Yes! Thank you for expanding on your previous comment 🙂 That makes a lot of sence having it explained like that. I guess I never really thought of a tree like that because the lifespans are so long, but you are right, they only have the one year to put out the fruit and thus next generations. Awesome info 🙂 Thanks again 🙂

  10. Chelsea M 2017-12-30 at 3:01 AM - Reply

    how do you get rid of whitefly all my fruit trees are cover, they come from my neighbour and he dose nothing about them
    thanks

  11. RVFreeDa 2017-12-30 at 3:02 AM - Reply

    I just built the most awesome raised waist high 4×8 planter bed. I put good organic soil in it and I’m loving it! I’m 65 and it’s great not having to bend down. I also built another raised bed just like you suggested with cardboard on the bottom and then 1/4 inch hardwire to keep the gophers out. It is 24 inches high and never has gophers from the field behind me anymore. If anyone wants to see step by step how I built it go to my channel and search back to raised bed from a couple of years ago.

  12. Sheds Direct Manchester 2017-12-30 at 3:05 AM - Reply

    I am really an avid fan of your informative video John! Recently, I’ve learned a lot from your different growing techniques. It’s nice to learn again coming from your wealthy knowledge. Keep up doing the good deeds!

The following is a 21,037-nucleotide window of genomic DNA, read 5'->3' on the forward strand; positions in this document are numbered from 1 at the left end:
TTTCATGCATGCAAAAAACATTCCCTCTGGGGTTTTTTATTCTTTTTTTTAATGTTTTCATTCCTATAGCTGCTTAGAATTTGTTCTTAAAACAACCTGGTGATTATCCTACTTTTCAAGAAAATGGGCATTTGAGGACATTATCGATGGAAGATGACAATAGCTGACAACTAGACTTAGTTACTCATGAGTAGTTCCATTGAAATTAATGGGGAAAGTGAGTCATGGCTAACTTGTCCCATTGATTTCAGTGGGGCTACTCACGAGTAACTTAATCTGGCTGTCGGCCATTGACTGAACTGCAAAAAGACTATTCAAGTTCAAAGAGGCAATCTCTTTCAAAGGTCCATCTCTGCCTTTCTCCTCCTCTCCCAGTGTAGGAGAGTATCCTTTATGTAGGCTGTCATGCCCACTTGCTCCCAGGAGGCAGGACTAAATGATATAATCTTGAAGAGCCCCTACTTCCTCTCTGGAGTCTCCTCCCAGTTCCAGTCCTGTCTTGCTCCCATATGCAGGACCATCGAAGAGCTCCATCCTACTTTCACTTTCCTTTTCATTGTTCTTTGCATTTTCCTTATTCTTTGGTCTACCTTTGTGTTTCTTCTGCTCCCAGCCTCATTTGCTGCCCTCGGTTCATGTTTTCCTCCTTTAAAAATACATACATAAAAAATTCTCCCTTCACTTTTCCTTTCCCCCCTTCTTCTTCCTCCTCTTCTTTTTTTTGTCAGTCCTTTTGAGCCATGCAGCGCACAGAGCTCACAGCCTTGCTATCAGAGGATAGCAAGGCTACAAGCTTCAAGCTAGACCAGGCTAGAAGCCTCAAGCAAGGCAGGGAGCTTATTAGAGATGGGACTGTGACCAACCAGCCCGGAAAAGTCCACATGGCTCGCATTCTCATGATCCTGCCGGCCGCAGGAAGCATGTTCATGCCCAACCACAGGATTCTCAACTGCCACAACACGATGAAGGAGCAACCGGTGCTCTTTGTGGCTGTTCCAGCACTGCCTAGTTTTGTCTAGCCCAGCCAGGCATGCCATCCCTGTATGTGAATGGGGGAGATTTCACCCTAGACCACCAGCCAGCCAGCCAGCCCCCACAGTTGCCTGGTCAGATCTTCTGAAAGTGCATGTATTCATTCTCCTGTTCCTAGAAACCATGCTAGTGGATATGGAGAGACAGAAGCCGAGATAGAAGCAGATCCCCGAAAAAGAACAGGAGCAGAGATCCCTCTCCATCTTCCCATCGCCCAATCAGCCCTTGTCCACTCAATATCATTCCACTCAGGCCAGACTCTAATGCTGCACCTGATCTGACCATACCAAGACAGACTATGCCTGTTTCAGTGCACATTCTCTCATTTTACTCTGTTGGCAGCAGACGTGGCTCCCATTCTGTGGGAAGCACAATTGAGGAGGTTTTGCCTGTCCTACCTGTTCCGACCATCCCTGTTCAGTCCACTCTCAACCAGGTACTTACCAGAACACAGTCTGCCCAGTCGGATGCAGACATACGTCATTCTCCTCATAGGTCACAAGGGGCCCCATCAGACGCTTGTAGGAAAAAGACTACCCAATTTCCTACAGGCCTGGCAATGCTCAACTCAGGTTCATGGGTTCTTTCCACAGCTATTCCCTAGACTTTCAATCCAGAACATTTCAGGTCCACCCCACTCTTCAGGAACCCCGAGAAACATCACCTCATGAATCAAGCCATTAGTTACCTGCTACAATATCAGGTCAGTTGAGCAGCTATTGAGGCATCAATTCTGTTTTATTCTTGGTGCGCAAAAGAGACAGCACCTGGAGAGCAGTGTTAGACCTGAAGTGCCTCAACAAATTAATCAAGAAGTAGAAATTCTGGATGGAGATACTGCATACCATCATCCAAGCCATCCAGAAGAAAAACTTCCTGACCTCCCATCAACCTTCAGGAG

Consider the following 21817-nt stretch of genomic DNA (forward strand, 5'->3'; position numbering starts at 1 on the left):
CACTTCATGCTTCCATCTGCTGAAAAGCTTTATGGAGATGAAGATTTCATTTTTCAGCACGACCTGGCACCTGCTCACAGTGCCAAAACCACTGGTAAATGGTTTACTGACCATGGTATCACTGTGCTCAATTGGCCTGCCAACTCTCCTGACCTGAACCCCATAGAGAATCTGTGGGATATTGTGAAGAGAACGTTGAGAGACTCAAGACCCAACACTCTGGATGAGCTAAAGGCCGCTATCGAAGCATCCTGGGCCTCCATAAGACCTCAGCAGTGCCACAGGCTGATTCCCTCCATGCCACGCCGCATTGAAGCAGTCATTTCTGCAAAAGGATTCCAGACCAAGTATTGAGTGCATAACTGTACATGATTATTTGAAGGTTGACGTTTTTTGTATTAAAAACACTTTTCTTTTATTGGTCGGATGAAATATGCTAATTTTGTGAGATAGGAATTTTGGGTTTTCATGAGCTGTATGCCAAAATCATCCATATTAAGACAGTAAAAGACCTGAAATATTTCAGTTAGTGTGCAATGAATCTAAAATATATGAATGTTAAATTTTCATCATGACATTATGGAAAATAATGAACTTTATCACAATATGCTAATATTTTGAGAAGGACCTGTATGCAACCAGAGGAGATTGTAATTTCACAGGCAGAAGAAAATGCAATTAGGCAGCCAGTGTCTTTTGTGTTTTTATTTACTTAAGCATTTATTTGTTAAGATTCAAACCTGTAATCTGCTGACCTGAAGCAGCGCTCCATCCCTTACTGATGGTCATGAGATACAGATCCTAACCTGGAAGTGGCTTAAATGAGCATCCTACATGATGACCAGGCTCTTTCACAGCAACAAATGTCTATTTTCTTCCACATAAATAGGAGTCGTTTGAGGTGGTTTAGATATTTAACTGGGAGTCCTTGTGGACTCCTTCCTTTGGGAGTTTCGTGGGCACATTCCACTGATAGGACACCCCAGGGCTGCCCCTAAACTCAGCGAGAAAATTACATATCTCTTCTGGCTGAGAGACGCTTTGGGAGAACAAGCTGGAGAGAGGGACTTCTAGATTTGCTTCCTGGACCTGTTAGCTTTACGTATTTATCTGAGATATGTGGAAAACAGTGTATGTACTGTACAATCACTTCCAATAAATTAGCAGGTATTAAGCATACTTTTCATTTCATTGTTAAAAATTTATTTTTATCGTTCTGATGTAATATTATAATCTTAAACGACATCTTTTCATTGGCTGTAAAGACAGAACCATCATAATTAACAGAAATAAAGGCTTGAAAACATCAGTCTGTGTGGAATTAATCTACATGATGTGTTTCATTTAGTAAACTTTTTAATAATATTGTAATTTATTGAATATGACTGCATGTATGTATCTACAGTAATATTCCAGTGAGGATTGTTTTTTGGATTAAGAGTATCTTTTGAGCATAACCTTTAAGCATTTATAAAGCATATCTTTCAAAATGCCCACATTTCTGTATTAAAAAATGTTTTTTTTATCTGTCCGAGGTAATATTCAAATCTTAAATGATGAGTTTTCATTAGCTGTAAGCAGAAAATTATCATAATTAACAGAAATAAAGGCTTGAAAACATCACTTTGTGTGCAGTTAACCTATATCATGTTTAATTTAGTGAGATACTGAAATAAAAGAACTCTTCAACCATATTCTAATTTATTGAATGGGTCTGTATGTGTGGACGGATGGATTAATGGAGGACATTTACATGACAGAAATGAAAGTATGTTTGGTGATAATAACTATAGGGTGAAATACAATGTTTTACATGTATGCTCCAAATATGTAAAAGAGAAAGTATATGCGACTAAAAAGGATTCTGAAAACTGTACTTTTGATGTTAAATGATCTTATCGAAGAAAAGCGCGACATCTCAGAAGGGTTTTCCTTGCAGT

13. Ronnie & Minh 2017-12-30 at 3:13 AM - Reply

    We have been fighting gophers for years, so far the best thing to get rid of them is CATS! I once watched an eagle swoop down and grab a gopher and fly away with it, but one cat will get rid of most of them.

  14. th3400ded1 2017-12-30 at 3:14 AM - Reply

    The seeds end up being vastly different than the mother plant.

  15. SuperBikerRN 2017-12-30 at 3:17 AM - Reply

    Gophers are terrible here in south Texas. I have a rat terrier, but she’s hopeless. Tried hardware cloth, but gophers just climbed over raised beds. I wanted to try the earth box, but too expensive. I bought large plastic horse troughs, put gravel in the bottom, then landscaping cloth, then soil. I inserted a large pipe with holes in the lower half down to the gravel and added earthworms to the soil. I not only have a self watering garden, but a composting system as well as foiling the gophers.